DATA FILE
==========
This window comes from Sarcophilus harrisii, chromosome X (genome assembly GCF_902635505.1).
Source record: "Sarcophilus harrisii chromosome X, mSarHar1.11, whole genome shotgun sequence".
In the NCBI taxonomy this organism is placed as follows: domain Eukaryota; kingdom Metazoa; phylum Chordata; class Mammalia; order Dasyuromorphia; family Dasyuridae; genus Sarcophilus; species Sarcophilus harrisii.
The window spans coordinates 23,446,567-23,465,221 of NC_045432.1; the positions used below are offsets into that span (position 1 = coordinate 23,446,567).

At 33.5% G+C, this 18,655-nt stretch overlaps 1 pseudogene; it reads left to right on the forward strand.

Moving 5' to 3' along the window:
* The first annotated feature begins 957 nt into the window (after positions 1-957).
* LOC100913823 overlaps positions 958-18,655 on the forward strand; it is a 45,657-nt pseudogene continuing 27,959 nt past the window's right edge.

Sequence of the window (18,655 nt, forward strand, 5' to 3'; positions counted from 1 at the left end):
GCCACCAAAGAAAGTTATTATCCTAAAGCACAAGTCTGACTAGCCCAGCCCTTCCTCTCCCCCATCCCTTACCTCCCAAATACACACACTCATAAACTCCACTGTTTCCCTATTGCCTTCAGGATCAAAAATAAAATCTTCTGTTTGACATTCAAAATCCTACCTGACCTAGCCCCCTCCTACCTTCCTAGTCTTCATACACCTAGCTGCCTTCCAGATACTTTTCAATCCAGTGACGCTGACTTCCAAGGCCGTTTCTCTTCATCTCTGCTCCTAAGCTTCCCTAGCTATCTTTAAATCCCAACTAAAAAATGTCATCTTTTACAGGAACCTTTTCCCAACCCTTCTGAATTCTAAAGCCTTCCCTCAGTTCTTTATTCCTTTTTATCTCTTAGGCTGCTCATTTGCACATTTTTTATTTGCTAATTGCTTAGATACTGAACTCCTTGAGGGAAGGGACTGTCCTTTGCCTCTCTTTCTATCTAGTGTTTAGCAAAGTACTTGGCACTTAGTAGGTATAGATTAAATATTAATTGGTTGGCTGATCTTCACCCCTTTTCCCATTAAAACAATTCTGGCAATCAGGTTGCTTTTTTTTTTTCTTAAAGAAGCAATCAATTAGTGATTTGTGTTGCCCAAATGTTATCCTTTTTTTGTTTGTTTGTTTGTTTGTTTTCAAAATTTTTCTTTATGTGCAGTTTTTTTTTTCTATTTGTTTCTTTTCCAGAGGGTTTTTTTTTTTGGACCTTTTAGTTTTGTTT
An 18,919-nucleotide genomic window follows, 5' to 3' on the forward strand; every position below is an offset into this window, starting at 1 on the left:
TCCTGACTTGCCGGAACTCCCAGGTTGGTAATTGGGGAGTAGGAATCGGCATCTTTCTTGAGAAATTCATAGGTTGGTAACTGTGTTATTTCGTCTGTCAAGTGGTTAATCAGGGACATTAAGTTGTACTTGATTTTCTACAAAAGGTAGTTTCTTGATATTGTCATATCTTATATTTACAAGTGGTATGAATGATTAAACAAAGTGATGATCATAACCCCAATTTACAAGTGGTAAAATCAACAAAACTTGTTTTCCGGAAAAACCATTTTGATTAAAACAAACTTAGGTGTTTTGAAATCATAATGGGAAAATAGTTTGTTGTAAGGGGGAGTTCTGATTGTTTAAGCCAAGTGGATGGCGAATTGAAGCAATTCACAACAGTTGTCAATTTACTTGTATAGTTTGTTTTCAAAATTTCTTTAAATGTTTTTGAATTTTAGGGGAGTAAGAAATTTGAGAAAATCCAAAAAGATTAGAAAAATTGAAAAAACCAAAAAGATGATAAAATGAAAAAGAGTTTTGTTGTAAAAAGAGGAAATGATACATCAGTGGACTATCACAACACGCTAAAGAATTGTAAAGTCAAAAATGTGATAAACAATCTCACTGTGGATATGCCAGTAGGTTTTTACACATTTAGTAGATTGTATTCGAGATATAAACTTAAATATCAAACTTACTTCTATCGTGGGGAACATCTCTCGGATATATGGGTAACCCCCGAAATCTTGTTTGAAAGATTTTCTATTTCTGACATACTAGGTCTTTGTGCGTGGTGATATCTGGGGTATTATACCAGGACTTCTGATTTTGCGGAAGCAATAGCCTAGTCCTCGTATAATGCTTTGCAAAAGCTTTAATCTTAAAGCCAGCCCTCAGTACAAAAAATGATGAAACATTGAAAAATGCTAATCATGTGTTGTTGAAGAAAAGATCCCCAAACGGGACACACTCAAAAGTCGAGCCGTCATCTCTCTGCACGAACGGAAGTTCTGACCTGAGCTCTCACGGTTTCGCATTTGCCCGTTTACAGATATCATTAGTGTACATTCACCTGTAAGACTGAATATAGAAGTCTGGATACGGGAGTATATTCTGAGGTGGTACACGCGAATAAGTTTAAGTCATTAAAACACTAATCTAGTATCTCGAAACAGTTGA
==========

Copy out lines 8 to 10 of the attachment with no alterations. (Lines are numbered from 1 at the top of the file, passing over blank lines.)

* LOC100913823 overlaps positions 958-18,655 on the forward strand; it is a 45,657-nt pseudogene continuing 27,959 nt past the window's right edge.

Sequence of the window (18,655 nt, forward strand, 5' to 3'; positions counted from 1 at the left end):
GCCACCAAAGAAAGTTATTATCCTAAAGCACAAGTCTGACTAGCCCAGCCCTTCCTCTCCCCCATCCCTTACCTCCCAAATACACACACTCATAAACTCCACTGTTTCCCTATTGCCTTCAGGATCAAAAATAAAATCTTCTGTTTGACATTCAAAATCCTACCTGACCTAGCCCCCTCCTACCTTCCTAGTCTTCATACACCTAGCTGCCTTCCAGATACTTTTCAATCCAGTGACGCTGACTTCCAAGGCCGTTTCTCTTCATCTCTGCTCCTAAGCTTCCCTAGCTATCTTTAAATCCCAACTAAAAAATGTCATCTTTTACAGGAACCTTTTCCCAACCCTTCTGAATTCTAAAGCCTTCCCTCAGTTCTTTATTCCTTTTTATCTCTTAGGCTGCTCATTTGCACATTTTTTATTTGCTAATTGCTTAGATACTGAACTCCTTGAGGGAAGGGACTGTCCTTTGCCTCTCTTTCTATCTAGTGTTTAGCAAAGTACTTGGCACTTAGTAGGTATAGATTAAATATTAATTGGTTGGCTGATCTTCACCCCTTTTCCCATTAAAACAATTCTGGCAATCAGGTTGCTTTTTTTTTTTCTTAAAGAAGCAATCAATTAGTGATTTGTGTTGCCCAAATGTTATCCTTTTTTTGTTTGTTTGTTTGTTTGTTTTCAAAATTTTTCTTTATGTGCAGTTTTTTTTTTCTATTTGTTTCTTTTCCAGAGGGTTTTTTTTTTTGGACCTTTTAGTTTTGTTT